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How to know if you have hypervigilance from childhood trauma

hypervigilance
Photo by Emma Simpson on Unsplash

It’s natural to experience an elevated sense of anxiety when a threat arises. Then your system quickly calms down when the danger subsides. Hypervigilance happens when this feeling becomes your normal and your system has an impaired ability to calm itself.

If you grew up in a home with emotional abuse and neglect your system became flooded by these episodes of arousal because of the constant threats. Both abuse and neglect can make a child feel unsafe because of the lack of protection and care.

Symptoms of hypervigilance

A child who faces attack or has to look after itself does not get a chance to relax. Therefore, hypervigilance can lead to the emotional dysregulation many of us experience. It’s so exhausting to live in this state all the time that sometimes we explode.

A child who faces attack or has to look after itself does not get a chance to relax. Click To Tweet

It also leads to isolation because you’re less likely to feel triggered when you’re by yourself. Hypervigilance makes it hard to form connections. You can barely carry on a conversation without wondering how this person is perceiving you or whether they are safe.

So you wear a social mask and try to appear normal. It’s why you feel most alone in a room full of people and often can’t wait to leave a social situation so you can let your shoulders down.

It leads to numbing out with drugs and alcohol. Feeling nothing seems better than living with the constant flood of cortisol (stress hormone) that comes with this elevated sense of threat.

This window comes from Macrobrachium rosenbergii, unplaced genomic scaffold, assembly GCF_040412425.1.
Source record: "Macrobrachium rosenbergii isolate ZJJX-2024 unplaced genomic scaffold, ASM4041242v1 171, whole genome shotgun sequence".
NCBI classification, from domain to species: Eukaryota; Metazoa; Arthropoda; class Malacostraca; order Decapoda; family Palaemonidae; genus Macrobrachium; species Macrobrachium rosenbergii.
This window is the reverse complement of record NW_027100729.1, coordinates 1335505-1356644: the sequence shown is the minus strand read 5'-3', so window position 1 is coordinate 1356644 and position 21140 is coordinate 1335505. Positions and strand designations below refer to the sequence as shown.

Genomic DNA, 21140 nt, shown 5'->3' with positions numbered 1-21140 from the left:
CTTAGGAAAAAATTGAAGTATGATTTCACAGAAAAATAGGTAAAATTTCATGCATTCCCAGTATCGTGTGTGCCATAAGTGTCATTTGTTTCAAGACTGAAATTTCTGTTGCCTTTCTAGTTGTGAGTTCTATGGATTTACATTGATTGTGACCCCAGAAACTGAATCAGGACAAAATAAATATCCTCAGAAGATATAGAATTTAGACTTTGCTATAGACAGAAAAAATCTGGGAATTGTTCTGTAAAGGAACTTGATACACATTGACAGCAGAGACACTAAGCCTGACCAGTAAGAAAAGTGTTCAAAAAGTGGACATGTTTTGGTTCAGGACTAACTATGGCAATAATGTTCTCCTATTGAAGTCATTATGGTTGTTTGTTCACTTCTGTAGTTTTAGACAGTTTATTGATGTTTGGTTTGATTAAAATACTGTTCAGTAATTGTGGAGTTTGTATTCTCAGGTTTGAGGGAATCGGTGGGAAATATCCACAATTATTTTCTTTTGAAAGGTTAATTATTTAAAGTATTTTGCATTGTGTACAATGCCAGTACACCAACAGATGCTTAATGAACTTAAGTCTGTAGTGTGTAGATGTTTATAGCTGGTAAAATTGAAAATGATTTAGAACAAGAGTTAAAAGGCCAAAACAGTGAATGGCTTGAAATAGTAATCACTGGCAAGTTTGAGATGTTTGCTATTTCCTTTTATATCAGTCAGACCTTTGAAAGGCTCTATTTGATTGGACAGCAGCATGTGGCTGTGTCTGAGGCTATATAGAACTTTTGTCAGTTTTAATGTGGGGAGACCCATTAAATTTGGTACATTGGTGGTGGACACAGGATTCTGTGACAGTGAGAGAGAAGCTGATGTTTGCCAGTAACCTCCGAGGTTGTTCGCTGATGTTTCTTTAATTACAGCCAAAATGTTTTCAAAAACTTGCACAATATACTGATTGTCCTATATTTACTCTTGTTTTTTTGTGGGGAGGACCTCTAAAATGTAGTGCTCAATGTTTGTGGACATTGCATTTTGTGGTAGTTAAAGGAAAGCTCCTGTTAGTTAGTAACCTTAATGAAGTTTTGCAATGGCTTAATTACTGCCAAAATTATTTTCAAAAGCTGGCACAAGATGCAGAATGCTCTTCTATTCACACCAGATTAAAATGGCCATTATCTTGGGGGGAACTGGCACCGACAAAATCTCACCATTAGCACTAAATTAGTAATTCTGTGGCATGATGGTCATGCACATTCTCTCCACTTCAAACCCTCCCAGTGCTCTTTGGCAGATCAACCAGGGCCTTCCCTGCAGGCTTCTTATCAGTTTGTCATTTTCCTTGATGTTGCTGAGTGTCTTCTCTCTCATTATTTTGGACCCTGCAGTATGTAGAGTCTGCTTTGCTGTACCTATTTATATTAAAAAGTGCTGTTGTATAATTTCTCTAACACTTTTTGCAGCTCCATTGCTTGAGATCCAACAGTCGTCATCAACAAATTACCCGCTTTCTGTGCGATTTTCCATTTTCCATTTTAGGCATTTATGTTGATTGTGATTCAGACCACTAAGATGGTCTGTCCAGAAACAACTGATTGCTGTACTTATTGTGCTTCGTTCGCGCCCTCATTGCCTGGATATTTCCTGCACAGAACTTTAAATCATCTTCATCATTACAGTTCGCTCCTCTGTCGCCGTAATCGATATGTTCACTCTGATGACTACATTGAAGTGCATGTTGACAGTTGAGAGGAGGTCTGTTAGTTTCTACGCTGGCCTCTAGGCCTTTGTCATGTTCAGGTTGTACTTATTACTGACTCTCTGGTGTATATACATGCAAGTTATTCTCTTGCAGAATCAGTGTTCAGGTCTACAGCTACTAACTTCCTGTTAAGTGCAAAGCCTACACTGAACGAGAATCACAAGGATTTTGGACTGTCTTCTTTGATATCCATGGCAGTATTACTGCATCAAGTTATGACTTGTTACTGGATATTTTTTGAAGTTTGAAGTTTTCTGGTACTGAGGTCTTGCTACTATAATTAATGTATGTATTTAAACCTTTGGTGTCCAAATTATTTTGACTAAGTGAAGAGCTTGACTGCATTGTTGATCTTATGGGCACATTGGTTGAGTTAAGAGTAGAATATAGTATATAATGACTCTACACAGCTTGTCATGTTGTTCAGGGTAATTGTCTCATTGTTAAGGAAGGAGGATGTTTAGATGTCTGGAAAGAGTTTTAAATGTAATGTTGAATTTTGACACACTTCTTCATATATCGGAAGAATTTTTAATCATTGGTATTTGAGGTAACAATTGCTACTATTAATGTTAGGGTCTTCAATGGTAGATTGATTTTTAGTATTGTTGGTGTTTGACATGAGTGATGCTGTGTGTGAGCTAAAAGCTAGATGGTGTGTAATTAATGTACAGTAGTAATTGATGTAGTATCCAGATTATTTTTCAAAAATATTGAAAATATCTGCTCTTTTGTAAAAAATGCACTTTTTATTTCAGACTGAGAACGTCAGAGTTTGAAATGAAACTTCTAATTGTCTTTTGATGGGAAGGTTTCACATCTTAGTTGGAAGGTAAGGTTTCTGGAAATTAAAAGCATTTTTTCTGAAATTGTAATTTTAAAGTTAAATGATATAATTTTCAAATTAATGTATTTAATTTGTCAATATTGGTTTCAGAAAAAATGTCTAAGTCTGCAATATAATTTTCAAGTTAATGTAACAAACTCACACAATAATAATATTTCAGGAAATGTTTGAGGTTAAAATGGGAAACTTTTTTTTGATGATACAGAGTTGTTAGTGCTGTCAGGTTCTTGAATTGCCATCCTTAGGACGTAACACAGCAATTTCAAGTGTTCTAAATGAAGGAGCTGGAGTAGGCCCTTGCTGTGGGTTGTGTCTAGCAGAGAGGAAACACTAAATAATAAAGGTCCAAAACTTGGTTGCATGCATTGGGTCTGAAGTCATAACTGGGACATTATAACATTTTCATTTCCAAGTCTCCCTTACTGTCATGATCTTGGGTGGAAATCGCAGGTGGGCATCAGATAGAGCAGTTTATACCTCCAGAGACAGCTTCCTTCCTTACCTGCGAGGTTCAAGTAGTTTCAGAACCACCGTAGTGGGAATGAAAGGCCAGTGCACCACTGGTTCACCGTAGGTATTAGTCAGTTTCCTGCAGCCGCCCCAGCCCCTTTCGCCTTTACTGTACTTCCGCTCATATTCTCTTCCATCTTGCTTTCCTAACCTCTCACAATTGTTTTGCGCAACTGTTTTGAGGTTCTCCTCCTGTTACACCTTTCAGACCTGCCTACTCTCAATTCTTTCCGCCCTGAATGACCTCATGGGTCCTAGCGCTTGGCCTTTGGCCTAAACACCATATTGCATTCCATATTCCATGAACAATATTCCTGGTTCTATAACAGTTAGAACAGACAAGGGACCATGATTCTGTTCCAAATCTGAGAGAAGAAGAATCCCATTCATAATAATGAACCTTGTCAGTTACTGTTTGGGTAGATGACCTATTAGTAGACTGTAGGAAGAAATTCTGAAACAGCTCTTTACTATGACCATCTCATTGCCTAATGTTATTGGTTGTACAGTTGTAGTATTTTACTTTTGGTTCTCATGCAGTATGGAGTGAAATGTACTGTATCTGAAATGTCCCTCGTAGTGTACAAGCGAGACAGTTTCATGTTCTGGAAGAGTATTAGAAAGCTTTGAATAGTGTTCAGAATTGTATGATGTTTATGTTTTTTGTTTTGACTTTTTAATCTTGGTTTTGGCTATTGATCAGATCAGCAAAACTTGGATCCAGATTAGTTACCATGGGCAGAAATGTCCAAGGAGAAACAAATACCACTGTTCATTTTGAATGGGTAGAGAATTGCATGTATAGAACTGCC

If you startle easily or overreact to stimuli, that may be a symptom of hypervigilance. When a siren goes off, do you clutch your heart, stop dead in your tracks, and fight to recover while everyone else hardly notices?

If you startle easily or overreact to stimuli, that may be a symptom of hypervigilance. Click To Tweet

Hypervigilance causes disease and illness in the body because of the toll this endless state of stress takes. It’s one of the reasons those of us with six or more ACEs (adverse childhood events) can see our lifespans cut short by 20 years.

How to cope

hypervigilance

What can help heal hypervigilance is being kind to yourself. Love yourself in spite of your heightened state of arousal and remind yourself it’s not your fault. Negative self-talk only makes things worse.

Focus on your breathing to help you stay present and grounded when you start to panic during a conversation or other social situation. Give yourself grace and leave to regroup even if it’s only for a few minutes.

Talk to someone about how you feel, whether it’s a trusted friend, trauma-informed coach, or other counsellor. Join a support group for people suffering with these symptoms such as ACA or another one that suits you.

Move, go for a walk, or otherwise shift your energy to get unstuck. Changing your scenery and getting into your body and out of your head can offer relief from the pain of hypervigilance.

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